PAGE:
Let r1i1, r2i1, r3i1….rNi1 be the retention percentages of the i1 cohort of installs. Similarly for the cohort of i2 installs, the retention percentages be r1i2,r2i2,r3i2….rNi2, and so on. However, for simplicity, we can assume these percentages will not significantly vary between i1 set of installs & i2 set of installs. Hence, we can assume an average r1, r2, r3…..rN as the retention percentages over day 1, day 2, day 3…..day N, and so on.

Let’s try to mathematically define DAU.
DAU on a given day = {Sum of installs on all previous days till date} X {the retention percentages of the individual cohort of installs on all those days}

On the Nth day,
DAU (N)= i(N) x r0 + i(N-1) x r1 + i(N-2) x r2 + ………..+ i(0) x rN

or, simply put, using mathematical signs,
DAU (N) = Σ i(N-j) x r(j), where j=0,1,2…..N.
Note: i & r have been defined above.

For a very large N, let’s say an app which has been in the market for more than 5 years, the active base of app installed users could be huge. Often, we may not have the data available for such a long period of time, due to platform migration, account migration, or any other silly reason. First, why is the base of active user base huge? Mostly, because not all users uninstall the app regularly. So, depending on the rate of daily installs and uninstalls, the active base may grow, or diminish, or may find a steady equilibrium. For all practical purposes, for an app which has been in the market for long, has a huge base of users with the app installed, some of them using it often, some not so often. The rate of installs typically tend to balance out the uninstall rate, for a product, which has a good enough used case, and is a steady business, in general.

IF all of the above conditions are met, we can simplify the above equations to
DAU(N) = Σ i(30-j) x r(j) + R X I, where R is the repeat rate of all installs acquired prior to the last 30 days, and I being the volume of all these installs over eternity beyond the last 30 days, while j varies from 0,1,2….30.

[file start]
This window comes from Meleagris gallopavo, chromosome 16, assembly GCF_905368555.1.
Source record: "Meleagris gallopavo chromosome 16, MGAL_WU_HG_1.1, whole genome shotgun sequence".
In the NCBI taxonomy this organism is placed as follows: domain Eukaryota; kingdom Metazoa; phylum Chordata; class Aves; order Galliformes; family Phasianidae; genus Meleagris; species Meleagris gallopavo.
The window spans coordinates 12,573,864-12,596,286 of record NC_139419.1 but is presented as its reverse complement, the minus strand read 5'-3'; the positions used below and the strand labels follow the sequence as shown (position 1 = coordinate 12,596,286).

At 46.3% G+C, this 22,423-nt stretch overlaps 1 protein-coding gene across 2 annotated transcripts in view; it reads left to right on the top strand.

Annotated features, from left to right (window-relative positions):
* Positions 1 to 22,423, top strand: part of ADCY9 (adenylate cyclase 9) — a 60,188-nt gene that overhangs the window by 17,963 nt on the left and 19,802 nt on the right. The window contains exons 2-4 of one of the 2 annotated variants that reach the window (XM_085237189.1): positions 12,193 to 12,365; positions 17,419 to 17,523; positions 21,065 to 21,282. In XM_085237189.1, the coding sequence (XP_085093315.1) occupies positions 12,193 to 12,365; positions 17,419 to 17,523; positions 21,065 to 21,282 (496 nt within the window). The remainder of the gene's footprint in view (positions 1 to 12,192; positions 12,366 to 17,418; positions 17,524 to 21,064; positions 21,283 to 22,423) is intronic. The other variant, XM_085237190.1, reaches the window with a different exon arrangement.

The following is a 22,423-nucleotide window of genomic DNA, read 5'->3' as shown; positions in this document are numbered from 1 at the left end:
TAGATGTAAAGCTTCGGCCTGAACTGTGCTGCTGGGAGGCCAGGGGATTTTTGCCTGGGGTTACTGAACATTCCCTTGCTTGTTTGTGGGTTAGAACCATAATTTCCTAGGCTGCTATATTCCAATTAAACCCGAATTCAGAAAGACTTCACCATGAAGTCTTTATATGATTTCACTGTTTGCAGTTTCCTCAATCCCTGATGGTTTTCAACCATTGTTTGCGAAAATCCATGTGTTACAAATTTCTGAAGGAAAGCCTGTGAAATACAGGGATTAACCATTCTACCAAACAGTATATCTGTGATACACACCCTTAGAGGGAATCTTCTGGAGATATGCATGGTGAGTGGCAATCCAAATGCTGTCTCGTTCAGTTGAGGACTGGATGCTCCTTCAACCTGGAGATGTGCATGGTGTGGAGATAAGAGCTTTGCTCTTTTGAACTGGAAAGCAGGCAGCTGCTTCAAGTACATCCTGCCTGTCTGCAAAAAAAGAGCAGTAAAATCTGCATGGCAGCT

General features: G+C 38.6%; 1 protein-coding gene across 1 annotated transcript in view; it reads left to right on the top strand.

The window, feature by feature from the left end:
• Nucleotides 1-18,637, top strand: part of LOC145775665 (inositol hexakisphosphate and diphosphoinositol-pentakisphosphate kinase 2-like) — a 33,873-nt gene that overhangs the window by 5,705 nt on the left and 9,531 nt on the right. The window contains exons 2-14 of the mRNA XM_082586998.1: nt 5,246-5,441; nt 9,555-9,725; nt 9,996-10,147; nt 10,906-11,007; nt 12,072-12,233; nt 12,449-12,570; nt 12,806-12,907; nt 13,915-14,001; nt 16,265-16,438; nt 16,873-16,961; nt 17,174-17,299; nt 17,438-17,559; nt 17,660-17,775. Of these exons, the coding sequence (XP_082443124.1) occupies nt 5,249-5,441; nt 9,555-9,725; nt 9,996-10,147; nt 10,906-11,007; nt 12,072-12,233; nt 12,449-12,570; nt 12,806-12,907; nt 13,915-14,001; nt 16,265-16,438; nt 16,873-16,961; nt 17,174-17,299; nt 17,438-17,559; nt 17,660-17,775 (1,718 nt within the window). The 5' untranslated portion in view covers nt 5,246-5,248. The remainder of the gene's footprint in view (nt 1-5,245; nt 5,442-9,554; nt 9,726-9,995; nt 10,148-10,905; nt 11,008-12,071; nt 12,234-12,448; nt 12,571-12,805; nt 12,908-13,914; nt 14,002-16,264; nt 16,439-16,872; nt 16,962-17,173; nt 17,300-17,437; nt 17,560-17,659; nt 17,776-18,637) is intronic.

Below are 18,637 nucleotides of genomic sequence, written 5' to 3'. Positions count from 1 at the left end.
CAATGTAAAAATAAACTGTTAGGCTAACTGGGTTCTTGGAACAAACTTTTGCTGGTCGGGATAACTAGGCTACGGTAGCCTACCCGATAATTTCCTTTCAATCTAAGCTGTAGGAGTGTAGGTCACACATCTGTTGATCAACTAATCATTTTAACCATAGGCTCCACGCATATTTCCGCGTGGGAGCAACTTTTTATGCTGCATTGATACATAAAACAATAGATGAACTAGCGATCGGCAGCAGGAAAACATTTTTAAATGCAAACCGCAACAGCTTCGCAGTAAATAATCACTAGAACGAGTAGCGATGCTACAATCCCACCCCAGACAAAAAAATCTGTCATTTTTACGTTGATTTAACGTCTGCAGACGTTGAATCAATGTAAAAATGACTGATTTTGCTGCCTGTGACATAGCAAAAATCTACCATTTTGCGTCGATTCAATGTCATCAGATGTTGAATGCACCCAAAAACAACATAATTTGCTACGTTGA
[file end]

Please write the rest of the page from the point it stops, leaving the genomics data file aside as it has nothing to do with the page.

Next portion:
This simply means, that the rate of acquisition of app users in the last 30 days and the corresponding retention rates have a significant impact on the DAU today or tomorrow. Depending on the exact volume of installs, and the retention percentages, the impact on daily active users may vary, but the growth in DAUs will be highly sensitive to the volume of installs driven in the short period of time, say, the last 30 days, provided the user retention rates don’t change significantly, to what has been observed typically for the particular app in question.

Thus, in order to grow DAUs, there could be 2 primary means in the short term. The first mean is of course to grow app acquisition or installs in the last 30 days, for example. The second mean is to influence the repeat rate (R) of the already installed base (to grow R X I), I being the active base, minus the last 30 days acquired users.

Does the task for marketing end at acquisition? Definitely not. However, it is an interesting question in itself, how much budget does one spend on acquisition vs re-activation? Can this be more scientific than a gut-based call ?To some extent, it does seem not very prudent to influence the repeat rate through marketing activity, what we should look at is to grow the retention percentages steadily over time, such that in the long run, the repeat rate goes up organically! However, since the universe of app users is limited, we may exhaust acquiring the entire base at one point, and then any marketing dollar spent, will essentially lead to driving repeat users!

Does this sound a little confusing? At least, I am not satisfed myself. I will try to elaborate my thoughts on acquisition vs retention/ re-activation strategy in the next article.